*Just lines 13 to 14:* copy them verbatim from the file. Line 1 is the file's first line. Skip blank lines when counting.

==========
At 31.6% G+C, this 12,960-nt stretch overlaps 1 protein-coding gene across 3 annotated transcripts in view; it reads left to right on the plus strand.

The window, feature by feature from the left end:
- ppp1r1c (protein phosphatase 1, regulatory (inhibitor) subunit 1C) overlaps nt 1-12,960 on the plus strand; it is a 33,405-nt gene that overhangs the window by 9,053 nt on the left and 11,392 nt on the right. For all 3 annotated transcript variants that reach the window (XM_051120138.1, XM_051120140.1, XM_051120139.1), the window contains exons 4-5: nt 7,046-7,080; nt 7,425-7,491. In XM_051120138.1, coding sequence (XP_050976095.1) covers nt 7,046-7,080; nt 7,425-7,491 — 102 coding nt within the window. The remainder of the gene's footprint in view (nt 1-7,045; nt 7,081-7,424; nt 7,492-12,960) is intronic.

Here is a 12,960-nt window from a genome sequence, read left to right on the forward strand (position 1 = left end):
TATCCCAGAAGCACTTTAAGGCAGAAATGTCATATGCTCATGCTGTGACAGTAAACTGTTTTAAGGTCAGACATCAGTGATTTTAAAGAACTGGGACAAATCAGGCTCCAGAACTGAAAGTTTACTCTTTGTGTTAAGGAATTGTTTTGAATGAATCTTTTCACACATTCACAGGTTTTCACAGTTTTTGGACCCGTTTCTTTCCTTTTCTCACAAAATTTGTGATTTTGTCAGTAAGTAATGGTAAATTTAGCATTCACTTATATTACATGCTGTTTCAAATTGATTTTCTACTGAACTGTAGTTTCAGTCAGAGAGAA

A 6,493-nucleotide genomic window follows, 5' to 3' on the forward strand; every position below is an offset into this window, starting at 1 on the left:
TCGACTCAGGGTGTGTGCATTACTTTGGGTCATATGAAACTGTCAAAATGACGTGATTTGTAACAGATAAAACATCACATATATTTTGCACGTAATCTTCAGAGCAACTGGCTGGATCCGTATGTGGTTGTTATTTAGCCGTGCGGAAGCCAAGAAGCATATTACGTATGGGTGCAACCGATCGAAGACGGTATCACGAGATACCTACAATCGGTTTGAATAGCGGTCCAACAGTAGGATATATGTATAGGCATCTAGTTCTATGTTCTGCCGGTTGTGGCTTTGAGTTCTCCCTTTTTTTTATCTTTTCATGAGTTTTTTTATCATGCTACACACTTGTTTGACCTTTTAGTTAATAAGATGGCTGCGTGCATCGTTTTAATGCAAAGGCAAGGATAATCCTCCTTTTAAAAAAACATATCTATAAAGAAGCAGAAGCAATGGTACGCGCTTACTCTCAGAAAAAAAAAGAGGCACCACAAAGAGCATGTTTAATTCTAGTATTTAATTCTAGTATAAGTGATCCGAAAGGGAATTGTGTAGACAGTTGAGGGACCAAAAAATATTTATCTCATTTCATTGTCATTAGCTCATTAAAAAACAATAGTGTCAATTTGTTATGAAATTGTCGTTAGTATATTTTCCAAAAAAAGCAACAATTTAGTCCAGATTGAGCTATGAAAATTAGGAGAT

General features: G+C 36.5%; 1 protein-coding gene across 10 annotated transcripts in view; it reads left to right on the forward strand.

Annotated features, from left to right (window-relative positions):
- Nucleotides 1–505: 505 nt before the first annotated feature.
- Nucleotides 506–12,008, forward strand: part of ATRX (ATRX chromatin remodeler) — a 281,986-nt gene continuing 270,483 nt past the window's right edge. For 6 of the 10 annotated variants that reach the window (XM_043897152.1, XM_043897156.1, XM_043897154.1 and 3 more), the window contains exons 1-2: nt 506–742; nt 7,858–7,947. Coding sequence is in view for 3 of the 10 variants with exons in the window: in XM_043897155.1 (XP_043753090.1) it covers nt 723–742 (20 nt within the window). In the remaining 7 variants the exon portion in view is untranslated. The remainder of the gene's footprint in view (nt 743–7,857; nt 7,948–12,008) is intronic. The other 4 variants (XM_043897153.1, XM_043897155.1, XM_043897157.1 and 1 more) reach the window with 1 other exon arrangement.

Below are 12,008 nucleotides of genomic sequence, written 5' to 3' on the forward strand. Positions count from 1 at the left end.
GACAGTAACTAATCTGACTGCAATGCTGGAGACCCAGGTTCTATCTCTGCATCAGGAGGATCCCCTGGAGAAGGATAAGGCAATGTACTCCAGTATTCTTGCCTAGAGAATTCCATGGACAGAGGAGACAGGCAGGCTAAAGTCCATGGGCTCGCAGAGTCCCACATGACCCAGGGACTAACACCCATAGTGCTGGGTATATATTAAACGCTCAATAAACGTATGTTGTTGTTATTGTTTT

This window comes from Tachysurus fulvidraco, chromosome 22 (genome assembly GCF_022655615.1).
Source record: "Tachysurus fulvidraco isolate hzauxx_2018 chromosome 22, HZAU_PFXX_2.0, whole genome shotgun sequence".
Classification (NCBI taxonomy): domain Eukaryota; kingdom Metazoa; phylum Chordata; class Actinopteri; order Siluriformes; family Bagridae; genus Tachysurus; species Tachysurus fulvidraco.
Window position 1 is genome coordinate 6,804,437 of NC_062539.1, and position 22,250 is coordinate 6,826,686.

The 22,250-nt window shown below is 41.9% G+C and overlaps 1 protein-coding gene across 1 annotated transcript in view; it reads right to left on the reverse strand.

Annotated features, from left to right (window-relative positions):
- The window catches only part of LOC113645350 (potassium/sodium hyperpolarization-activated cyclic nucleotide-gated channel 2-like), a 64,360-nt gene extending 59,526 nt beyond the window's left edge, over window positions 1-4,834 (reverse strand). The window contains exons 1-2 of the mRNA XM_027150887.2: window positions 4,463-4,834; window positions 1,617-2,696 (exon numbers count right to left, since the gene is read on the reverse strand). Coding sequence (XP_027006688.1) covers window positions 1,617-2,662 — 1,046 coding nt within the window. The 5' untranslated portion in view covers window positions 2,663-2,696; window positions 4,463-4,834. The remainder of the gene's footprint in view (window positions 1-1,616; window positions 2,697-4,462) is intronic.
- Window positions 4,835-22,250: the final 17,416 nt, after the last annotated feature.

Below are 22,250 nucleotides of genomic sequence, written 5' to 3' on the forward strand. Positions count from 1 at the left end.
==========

GACAGTAACTAATCTGACTGCAATGCTGGAGACCCAGGTTCTATCTCTGCATCAGGAGGATCCCCTGGAGAAGGATAAGGCAATGTACTCCAGTATTCTTGCCTAGAGAATTCCATGGACAGAGGAGACAGGCAGGCTAAAGTCCATGGGCTCGCAGAGTCCCACATGACCCAGGGACTAACACCCATAGTGCTGGGTATATATTAAACGCTCAATAAACGTATGTTGTTGTTATTGTTTT

This window comes from Tachysurus fulvidraco, chromosome 22 (genome assembly GCF_022655615.1).